Not only the currency change. The long fuel queues also need a Walter Hickel to say something at the FEC meeting, preferably a live one, because the IT guys could shut him up in a virtual meeting and attribute it to network glitch. Hickel would say, “Those damn queues Mr. President! Seven years ago, you made the strategic mistake of appointing yourself as Minister of Petroleum! If you had appointed someone else, you could have blamed him now for the queues and fired him! Nigerians will applaud because they love to see spilling of political blood. That is why the newspapers predict a cabinet reshuffle every May 29 but none ever came under your leadership!”

Early last week, the President appointed a committee headed by himself to tackle the lingering scarcity of fuel at pump stations. It is made up of the top NNPNL and NMDPRA bosses as well as security chiefs. Again, a Walter Hickel in FEC will say, “Damn it, Mr. President, bloody Nigerians will say you are dodging the issue! The permanent solution to fuel scarcity is to end the regime of subsidy. You postponed the decision until after the election so that APC candidates will not come crashing down. Now they are accusing you of instigating currency change and withdrawal limits in order to sabotage APC candidates. Damn it, if you really want to sabotage APC, just remove fuel subsidy. That’s all!”

That still leaves the question of the committee unanswered. If you force Walter Hickel to return to that question after the digression, he might say, “[Expletive]!  Why should President himself chair a committee apart from FEC, if it is not an ECOWAS, AU or UN committee? Every goddamn officer in this Federal Government is at his beck and call! Just call the f— security chiefs and tell them to go arrest any marketer who hoards fuel, if it is true that NNPCL has enough of it in stock! But damn the marketers, they have a point too. They have to move the damn product up and down the country in trucks, and cost of diesel is now N950 in most places. The N13 margin they are given per litre will not cover their costs. Either NNPCL slashes further its own take of N113 per litre and greatly increase the subsidy, or it allows the marketers to jerk up their pump prices by N15 or more while NMDPRA looks the other way! But don’t announce it; bloody NLC will jump at it and call a demonstration and say you increased petrol prices!”

A report is tendered at FEC that a bomb was dropped at Rukubi community in Nasarawa State on alleged terrorists, who turned out to be pastoralist leaders unloading their ransomed cattle from trucks for onward journey in the Nasarawa bushes. Vice President Yemi Osinbajo has even been to the scene to see for himself and offer condolences. When the National Security Adviser finishes tendering his report and the Defence Minister tenders his [lame] assurance that a probe is on-going, Walter Hickel is likely to say, “You mean your goddamn pilots did not see from the air that cattle were being unloaded from trucks? Which cattle rustler or kidnapper ever used trucks to transport his cattle? The way your guys are going, they will one day drop bombs at Mile 12 cattle market!”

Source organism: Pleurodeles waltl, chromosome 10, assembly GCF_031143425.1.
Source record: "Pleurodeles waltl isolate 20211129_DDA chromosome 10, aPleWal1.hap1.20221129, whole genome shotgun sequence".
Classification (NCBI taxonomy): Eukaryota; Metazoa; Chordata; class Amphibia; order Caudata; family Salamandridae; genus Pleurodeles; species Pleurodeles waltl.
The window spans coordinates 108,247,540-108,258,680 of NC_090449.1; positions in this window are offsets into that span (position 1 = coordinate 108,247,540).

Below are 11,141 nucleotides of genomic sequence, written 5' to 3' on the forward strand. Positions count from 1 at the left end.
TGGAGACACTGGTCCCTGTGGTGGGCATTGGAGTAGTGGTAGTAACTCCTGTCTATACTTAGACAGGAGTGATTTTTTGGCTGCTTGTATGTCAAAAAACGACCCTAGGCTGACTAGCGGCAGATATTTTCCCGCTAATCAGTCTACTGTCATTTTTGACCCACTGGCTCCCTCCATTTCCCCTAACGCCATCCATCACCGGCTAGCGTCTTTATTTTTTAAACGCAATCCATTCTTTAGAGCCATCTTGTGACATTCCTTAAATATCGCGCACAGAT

Warplanes and drones are guided to their targets; they don’t often get to choose the targets themselves. There was a hint in the early security reports of the Nasarawa incident that some control room guide, either deliberately or negligently, guided the attack craft to the wrong target. At that revelation Hickel is likely to pound the table and say, “Goddamn it! Fish the [expletive] out! Kick his [expletive] until you find out whether he did it deliberately or ignorantly! Either way, kick him out pronto from that control center before he does it again!”

There is also a report before FEC of the Edo train station attack and weekend’s Kubwa train derailment. Coming hot on the heels of last year’s terrorist attack and kidnap of train passengers in Kaduna, rail travel is beginning to acquire notoriety in Nigeria. Pray Walter Hickel is not there when the report is tabled. He is likely to say, “What’s the matter with this f— trains? You sit in one, they kidnap you! You are waiting for one at a train station, they kidnap you! Some Nigerians even commit suicide by sitting in a car on the rail, for a train to crush them! You are sitting pretty in one train; it derails and you have to walk the rest of the way! Get to the [expletive] root of all this!” The best news last week was that all the abducted Edo train passengers were rescued and many of the kidnappers have been arrested. Let us wish that all the other stories end this well.

Walter Hickel’s story did not however end well. At one point US President Richard Nixon, who had the instincts of a Nigerian politician, called in Hickel, told him he is an “adversary” within his government, and fired him. A year later Walter Hickel’s name turned up in the exposed “Enemies List” drawn up by the Nixon White House.